With the commitment made by the Nigerian government to allocate 15 percent of the annual budget to health sector in order to improve lives of women and children following the 2001 Abuja Declaration, Save the Children International (SCI), a not-for-profit organization has called for fulfilment of that pledge.
Addressing journalists in Lagos during a presentation tagged: “Existing Global Maternal Newborn and Child Health and Commitment by the Government of Nigeria”, the co- chairman, Lagos State Accountability Mechanism on Maternal and Newborn Child Health, Mr Ayo Adebusoye, said in order to achieve the Sustainable Development Goals (SDGs), Goal Three, the federal government should fulfil its commitment of 15 percent of the annual budget to the health sector which currently is 5.6 percent.
He said Goal Three calls for healthy live and promotes well-being for all ages, aimed to achieve a reduction of the global maternal mortality ratio to less than 70 per 100,000 live births by 2030.
Adebusoye said, “by 2030, it targets to end preventable deaths of children under the age of five with all countries aiming to reduce neonatal mortality to at least, as low as 12 per every 1,000 live births and under five mortality to at least as low as 25 per 1,000 live births.
“By 2030, end the epidemic of AIDS, Tuberculosis, malaria and neglected tropical diseases and combat hepatitis, water borne diseases and other communicable diseases.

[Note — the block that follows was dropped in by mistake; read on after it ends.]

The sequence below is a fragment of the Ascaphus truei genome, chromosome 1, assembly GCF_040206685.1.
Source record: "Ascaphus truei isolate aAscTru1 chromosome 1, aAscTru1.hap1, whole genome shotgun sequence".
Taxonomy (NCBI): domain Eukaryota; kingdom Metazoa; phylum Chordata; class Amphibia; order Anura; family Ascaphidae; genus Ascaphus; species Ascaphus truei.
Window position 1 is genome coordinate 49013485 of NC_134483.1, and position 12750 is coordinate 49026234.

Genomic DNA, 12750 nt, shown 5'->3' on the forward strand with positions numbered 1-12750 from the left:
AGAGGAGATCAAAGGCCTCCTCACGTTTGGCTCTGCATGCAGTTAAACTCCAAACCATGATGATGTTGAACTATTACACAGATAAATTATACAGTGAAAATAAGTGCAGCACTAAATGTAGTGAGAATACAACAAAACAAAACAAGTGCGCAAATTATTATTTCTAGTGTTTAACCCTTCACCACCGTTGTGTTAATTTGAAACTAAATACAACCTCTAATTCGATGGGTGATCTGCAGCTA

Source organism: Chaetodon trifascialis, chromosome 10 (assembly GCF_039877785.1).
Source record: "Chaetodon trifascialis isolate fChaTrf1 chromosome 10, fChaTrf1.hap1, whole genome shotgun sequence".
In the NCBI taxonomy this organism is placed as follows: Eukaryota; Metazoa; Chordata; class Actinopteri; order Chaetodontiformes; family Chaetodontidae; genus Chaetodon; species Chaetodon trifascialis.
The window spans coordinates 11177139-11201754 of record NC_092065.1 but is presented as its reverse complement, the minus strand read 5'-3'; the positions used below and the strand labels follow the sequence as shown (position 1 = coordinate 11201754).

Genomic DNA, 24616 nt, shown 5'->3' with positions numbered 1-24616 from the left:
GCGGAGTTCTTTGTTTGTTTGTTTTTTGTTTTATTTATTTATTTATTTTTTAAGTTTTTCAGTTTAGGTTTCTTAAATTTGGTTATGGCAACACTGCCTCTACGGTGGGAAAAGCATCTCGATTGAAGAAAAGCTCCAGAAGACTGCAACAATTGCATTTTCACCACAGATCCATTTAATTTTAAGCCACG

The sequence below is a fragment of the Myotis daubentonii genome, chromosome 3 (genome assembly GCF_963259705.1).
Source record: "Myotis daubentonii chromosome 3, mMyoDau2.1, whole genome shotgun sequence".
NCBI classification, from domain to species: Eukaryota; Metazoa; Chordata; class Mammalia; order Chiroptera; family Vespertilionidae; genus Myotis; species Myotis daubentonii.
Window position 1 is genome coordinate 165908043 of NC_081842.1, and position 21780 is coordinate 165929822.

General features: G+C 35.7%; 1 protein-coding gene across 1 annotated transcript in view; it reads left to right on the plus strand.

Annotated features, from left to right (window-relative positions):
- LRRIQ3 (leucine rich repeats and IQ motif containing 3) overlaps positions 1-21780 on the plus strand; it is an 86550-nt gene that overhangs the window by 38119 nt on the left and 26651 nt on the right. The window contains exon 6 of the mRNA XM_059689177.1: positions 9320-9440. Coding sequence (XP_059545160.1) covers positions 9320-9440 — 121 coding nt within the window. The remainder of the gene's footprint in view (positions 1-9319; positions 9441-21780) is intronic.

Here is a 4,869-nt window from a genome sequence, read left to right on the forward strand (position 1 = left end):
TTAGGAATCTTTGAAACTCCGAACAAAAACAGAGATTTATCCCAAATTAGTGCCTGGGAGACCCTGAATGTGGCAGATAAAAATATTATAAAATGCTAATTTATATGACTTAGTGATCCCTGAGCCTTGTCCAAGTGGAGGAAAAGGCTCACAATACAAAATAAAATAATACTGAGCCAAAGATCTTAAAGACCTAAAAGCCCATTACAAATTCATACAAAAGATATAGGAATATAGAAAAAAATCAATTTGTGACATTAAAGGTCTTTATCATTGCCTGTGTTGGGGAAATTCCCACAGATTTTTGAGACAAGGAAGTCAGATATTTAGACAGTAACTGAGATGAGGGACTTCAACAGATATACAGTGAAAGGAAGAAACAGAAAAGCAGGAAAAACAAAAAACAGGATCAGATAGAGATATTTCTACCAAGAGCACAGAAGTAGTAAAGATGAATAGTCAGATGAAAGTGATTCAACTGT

“Ensure universal access to sexual and reproductive health care services which includes; family planning, information and education, and the integration of reproductive health into national strategies and programmes.
“By 2030, achieve universal health coverage, which includes; financial risk protection, access to quality and essential health care, and access to safe, effective, quality and affordable essential medicines and vaccines for all”.
Commenting on Primary Health Care, PHC, under one roof policy by the government, Adebusoye said, inspite of the potential capacity of the PHC to meet the health needs of majority of Nigerians, over the years the outcomes have been sub-optimal owing to the weak system particularly at the implementation level.
Lending her voice, the Advocacy Officer, SCI, Adetokunbo Lawrence, while giving the state of maternal mortality in the country said that according to United Nations Children’s Fund, UNICEF, report of 2016, under five mortality rate was 109 per 1,000 live birth while, newborn mortality rate was 34 per 1,000 live birth.
She also said, quoting the National Demographic Health Survey, NDHS, report of 2013, that 63 percent of deliveries happen without the presence of a skilled birth attendant while the same report stated that two skilled health workers was for every 1,000 people, adding that, in 2015, the health budget was 6.25 percent and 4.64 percent in 2016.